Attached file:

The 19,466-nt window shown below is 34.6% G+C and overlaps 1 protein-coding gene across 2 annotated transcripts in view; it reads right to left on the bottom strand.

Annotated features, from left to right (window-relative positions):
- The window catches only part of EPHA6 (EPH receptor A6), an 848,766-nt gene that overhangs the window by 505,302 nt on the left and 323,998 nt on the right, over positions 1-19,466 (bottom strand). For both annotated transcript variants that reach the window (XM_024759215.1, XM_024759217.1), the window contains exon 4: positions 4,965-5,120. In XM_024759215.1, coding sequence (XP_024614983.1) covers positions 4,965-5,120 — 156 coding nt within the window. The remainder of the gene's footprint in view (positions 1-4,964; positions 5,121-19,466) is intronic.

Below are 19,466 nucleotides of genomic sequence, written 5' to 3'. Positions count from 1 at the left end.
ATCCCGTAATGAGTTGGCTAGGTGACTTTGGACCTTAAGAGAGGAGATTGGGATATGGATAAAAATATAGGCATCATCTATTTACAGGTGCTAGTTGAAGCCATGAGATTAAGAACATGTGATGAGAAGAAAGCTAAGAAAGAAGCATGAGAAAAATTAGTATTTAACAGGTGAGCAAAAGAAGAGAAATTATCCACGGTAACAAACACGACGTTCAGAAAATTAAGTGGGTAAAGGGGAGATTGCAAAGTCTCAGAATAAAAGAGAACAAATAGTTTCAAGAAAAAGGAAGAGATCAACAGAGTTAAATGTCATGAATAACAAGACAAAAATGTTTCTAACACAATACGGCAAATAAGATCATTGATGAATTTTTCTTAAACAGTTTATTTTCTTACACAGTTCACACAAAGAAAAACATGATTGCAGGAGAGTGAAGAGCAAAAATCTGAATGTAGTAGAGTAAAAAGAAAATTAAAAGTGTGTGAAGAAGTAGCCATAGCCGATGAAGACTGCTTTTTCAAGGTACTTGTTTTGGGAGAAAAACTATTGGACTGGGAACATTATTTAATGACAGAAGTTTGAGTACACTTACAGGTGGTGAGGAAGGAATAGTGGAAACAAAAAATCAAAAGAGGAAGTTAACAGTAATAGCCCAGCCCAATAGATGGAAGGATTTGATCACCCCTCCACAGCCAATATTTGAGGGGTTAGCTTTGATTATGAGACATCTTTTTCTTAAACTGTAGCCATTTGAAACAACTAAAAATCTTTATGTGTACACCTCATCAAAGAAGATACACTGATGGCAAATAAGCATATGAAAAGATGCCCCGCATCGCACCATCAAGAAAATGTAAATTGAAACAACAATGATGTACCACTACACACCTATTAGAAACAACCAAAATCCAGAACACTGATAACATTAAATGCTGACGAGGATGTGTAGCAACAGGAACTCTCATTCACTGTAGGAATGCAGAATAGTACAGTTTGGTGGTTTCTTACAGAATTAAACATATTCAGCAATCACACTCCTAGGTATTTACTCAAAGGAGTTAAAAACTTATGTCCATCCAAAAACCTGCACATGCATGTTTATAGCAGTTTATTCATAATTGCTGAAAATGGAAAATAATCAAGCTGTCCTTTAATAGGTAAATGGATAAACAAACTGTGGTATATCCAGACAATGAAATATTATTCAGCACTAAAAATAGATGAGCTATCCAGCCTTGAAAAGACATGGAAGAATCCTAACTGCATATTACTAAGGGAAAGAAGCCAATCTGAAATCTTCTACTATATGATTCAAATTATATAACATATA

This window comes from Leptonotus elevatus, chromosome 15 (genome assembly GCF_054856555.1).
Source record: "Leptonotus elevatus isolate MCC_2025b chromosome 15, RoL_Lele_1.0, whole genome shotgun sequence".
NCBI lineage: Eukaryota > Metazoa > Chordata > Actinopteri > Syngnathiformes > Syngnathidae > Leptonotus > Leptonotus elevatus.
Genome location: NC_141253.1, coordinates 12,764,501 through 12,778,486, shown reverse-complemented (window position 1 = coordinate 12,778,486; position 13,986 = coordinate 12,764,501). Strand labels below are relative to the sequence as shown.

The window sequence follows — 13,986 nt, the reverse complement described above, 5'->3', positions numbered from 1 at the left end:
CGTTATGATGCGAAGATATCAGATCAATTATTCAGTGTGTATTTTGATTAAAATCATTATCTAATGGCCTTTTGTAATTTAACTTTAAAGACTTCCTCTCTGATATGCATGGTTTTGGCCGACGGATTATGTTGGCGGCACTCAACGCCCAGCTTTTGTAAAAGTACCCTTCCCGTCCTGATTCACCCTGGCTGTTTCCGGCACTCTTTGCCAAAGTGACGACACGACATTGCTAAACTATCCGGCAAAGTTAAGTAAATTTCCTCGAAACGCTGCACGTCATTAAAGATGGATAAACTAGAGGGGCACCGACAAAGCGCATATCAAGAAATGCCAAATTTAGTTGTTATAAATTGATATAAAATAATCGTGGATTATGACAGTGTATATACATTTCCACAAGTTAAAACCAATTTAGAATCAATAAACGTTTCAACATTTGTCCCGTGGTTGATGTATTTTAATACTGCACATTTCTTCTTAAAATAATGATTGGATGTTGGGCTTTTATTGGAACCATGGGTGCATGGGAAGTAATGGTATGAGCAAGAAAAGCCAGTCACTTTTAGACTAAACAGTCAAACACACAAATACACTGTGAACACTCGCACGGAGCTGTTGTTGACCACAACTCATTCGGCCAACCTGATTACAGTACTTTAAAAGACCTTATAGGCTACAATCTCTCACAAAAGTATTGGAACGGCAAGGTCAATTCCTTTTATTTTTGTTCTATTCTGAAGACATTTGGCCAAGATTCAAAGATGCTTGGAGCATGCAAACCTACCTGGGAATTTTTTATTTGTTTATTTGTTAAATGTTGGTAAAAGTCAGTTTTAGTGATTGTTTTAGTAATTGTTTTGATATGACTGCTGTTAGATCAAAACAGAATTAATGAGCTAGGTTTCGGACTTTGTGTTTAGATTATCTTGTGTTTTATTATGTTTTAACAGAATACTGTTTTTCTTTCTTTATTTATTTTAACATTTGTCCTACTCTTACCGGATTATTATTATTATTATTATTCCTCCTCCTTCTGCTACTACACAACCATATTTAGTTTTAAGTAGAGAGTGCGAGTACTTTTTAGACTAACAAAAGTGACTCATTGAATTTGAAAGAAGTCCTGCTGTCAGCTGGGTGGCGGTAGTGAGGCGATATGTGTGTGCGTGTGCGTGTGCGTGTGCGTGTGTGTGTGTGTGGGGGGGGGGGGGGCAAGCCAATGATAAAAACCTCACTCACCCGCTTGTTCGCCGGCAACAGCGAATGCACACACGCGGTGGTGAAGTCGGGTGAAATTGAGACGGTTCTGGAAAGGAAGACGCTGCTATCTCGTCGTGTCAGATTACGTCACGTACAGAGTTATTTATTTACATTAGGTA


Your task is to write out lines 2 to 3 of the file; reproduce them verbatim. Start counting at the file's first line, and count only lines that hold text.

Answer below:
Annotated features, from left to right (window-relative positions):
- The window catches only part of EPHA6 (EPH receptor A6), an 848,766-nt gene that overhangs the window by 505,302 nt on the left and 323,998 nt on the right, over positions 1-19,466 (bottom strand). For both annotated transcript variants that reach the window (XM_024759215.1, XM_024759217.1), the window contains exon 4: positions 4,965-5,120. In XM_024759215.1, coding sequence (XP_024614983.1) covers positions 4,965-5,120 — 156 coding nt within the window. The remainder of the gene's footprint in view (positions 1-4,964; positions 5,121-19,466) is intronic.